To be built domestically in Front Royal, Va., starting next year, the HD160 cargo is Bering's entry into the Class 7 market. Rated at 32,950 lbs GVW, it is available in three wheelbases: 173", 230" and 244". Power is supplied by the Cummins ISC 285-hp engine. A 10-speed transmission is standard.

Ford Ford Motor Co., Detroit, anticipates no major changes to its F-Series line of medium-duty trucks and tractors. The 1999 F-800 will be available in only two GVWRs (26,000 lbs and 33,000 lbs) and with four engine/transmission combinations based on the Cummins ISB electronic diesel.

Freightliner Freightliner is bringing back the low-cab-forward Cargo (acquired from Ford last year) as the newest addition to its Business Class line. Available as single- or tandem-axle trucks or tractors, the two Cargo models straddle the line between Class 7 and 8. The FC 70, which has a single-drive axle, has a GVWR range running from 25,500 lbs to 35,000 lbs. The FC 80 starts at 31,000 lbs GVWR as a single-axle unit and reaches 52,000 lbs as a tandem-axle truck.

Standard power is supplied by Cummins' new ISB 6-cylinder electronic turbodiesel. Current ratings run from 175 hp to 215 hp. Available transmissions include direct manuals, mechanical automatic units and Allison electronically controlled automatics.

Hino The Hino Diesel Trucks, Orangeburg, N.Y., lineup includes the FD2220 and low-profile FD2220-LP rated at 22,300 lbs GVW. Five wheelbase lengths are available, ranging from 149" to 218". They can be ordered with either a 6-speed overdrive synchromesh manual transmission or Allison's AT452 4-speed automatic.

The Class 6 FE2620 has a 25,995-lbs-GVW rating and the Class 7 FF3020 has a 30,000-lbs-GVW rating. Filling out the top of the Class 7 line is the SG3320, which has a 32,900-lbs GVW. The unit is powered by a 200-hp J-Series diesel engine and a 6-speed direct-drive synchromesh manual transmission. Allison's MT643 automatic is optional.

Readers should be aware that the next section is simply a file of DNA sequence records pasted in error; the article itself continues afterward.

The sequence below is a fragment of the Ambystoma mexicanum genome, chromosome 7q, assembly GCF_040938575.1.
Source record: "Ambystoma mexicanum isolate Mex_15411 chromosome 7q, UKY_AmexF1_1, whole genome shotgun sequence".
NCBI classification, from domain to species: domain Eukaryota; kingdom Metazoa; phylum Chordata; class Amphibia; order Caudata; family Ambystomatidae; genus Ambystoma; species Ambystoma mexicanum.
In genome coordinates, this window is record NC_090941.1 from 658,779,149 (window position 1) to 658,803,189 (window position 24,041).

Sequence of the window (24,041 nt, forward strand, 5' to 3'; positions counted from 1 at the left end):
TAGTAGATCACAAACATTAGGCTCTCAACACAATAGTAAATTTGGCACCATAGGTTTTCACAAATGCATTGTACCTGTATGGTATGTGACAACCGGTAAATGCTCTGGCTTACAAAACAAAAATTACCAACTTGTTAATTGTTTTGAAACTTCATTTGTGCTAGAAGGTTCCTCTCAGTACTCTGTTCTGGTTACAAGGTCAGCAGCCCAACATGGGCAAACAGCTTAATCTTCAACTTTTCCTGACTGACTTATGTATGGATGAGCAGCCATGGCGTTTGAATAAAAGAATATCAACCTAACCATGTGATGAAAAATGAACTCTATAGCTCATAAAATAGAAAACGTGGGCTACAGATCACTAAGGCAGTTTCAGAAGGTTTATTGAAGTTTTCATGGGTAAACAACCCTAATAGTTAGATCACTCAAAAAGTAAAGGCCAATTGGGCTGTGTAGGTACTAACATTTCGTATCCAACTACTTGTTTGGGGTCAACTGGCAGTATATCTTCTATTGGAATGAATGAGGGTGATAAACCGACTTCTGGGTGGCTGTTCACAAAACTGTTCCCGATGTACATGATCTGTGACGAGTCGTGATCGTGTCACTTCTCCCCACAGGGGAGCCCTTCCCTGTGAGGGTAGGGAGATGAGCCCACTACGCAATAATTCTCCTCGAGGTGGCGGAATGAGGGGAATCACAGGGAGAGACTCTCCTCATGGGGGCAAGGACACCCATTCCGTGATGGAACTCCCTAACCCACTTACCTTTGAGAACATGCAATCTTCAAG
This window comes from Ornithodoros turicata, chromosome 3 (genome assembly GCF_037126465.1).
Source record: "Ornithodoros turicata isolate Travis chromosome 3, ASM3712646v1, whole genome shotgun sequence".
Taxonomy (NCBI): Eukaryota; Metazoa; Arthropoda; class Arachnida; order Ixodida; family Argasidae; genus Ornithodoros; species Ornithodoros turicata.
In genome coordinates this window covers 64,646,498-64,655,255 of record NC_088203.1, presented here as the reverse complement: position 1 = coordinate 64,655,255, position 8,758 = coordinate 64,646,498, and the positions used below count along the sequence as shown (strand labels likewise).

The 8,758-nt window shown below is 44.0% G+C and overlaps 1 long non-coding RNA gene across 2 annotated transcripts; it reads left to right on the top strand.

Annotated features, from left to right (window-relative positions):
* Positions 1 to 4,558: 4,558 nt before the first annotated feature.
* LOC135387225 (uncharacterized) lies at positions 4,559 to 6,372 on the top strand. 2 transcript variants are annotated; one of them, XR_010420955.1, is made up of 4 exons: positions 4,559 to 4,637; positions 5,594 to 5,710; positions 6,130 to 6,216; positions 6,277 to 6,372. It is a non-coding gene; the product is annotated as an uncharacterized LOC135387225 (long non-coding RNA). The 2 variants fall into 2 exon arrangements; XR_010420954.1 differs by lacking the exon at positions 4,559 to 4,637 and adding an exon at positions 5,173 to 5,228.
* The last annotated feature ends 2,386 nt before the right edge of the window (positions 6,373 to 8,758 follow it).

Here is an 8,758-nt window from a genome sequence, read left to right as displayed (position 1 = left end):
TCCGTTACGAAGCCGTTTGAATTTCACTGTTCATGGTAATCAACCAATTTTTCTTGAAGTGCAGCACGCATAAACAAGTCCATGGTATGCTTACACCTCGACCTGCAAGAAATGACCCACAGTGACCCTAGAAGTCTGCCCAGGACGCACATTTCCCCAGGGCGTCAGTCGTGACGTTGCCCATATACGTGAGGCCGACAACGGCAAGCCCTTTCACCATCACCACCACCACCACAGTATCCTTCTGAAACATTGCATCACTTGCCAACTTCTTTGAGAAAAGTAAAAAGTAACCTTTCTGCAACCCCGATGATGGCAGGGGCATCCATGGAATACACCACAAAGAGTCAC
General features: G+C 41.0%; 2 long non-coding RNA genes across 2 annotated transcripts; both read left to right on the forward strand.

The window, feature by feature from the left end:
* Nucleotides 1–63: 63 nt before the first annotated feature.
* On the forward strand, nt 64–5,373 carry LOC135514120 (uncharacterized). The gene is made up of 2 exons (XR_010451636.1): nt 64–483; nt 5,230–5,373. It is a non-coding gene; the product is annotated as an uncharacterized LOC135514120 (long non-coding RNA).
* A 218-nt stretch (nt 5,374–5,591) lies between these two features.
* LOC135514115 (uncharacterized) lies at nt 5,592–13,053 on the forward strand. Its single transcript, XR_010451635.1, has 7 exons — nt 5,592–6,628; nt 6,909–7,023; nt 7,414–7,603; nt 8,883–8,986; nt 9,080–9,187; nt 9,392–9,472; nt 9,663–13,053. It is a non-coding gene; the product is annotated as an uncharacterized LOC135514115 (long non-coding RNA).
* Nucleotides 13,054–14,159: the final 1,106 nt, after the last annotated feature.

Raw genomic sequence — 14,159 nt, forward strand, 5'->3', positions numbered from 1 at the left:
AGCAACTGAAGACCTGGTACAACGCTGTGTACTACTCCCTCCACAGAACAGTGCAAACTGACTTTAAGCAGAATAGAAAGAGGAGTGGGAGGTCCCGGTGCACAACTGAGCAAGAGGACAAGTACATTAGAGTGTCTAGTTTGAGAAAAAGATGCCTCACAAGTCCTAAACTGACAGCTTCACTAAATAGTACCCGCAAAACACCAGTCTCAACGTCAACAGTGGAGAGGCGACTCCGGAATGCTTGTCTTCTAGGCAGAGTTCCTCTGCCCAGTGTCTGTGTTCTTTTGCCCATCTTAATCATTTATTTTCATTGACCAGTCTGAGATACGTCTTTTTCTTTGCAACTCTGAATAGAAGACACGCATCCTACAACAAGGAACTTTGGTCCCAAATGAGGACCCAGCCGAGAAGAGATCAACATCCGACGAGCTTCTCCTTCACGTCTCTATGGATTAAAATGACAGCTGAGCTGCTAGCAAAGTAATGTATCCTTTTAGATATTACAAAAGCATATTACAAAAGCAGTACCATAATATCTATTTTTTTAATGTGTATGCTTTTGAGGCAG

Isuzu Introduced earlier this year, Whittier, Calif.-based Isuzu's 1999 F-Series cabs remain essentially unchanged from 1998, including the pricing. All F-Series are powered by Isuzu's 6HK1-TC turbocharged 6-cylinder overhead cam diesel engine.

The standard transmission on all F-Series is a manual, 6-speed Isuzu MLD6Q that is synchronized in second through sixth gears. The transmission has a standard PTO opening. The Allison AT545 4-speed automatic is optional on the FSR and FTR.

The Class 6 FSR Diesel, rated at 23,100 lbs GVW, features wheelbases of 140" to 248" and a 34" frame width. The Isuzu powerplant delivers 200 hp at 2,400 rpm and 441 lbs/ft of torque at 1,500 rpm. It is equipped with a 6-speed Isuzu MLD6Q manual transmission with overdrive, and an Allison AT545 automatic is optional.

The 1999 Class 7 FTR Diesel includes 140" to 248" wheelbase models with GVWRs of 25,950 lbs and 30,000 lbs. It offers the same power and transmission options as its Class 6 sister.

At the upper end of Class 7, Isuzu offers the FVR Diesel, a 33,000-lbs GVWR powered by the OEMs 7.1-liter diesel, which develops 230 hp at 2,400 rpm and 506 lbs/ft of torque at 1,500 rpm. With wheelbases ranging from 140" to 248", body length runs from 14' to 28'. The model is equipped with a 6-speed MLD6Q manual transmission.

Kenworth Kenworth Truck Co., Kirkland, Wash., has not announced major changes to its T300 (T3) conventional medium-duty trucks. Available as a truck or tractor with GVWR ratings starting at 26,000 lbs, the T3 offers a 13,200-lb front axle aimed at Class 7 operations. For '98, the T3 will be available with Cummins ISB and ISC diesel engines. Six- or 9-speed manual transmissions, as well as automatics, may be spec'd.

Mack Trucks Mack is adding a new sweeper model and several air-suspension options on its Class 6 to 7 Mid-Liner Series. The sweeper is a factory-built, dual-steer model. A Hendrickson rear-axle air suspension in 18,000-lb, 21,000-lb and 23,000-lbs ratings now are available on all Mid-Liners.

All MS and CS vehicles are offered with front-axle ratings up to 12,000 lbs and rear axles up to 20,000-lb capacity. Power offerings include 6-cylinder turbodiesels in ratings from 180 hp to 210 hp. MS tiltcab trucks are available with wheelbases ranging from 138" to 232". CS conventional models are offered with wheelbases running from 156" to 246".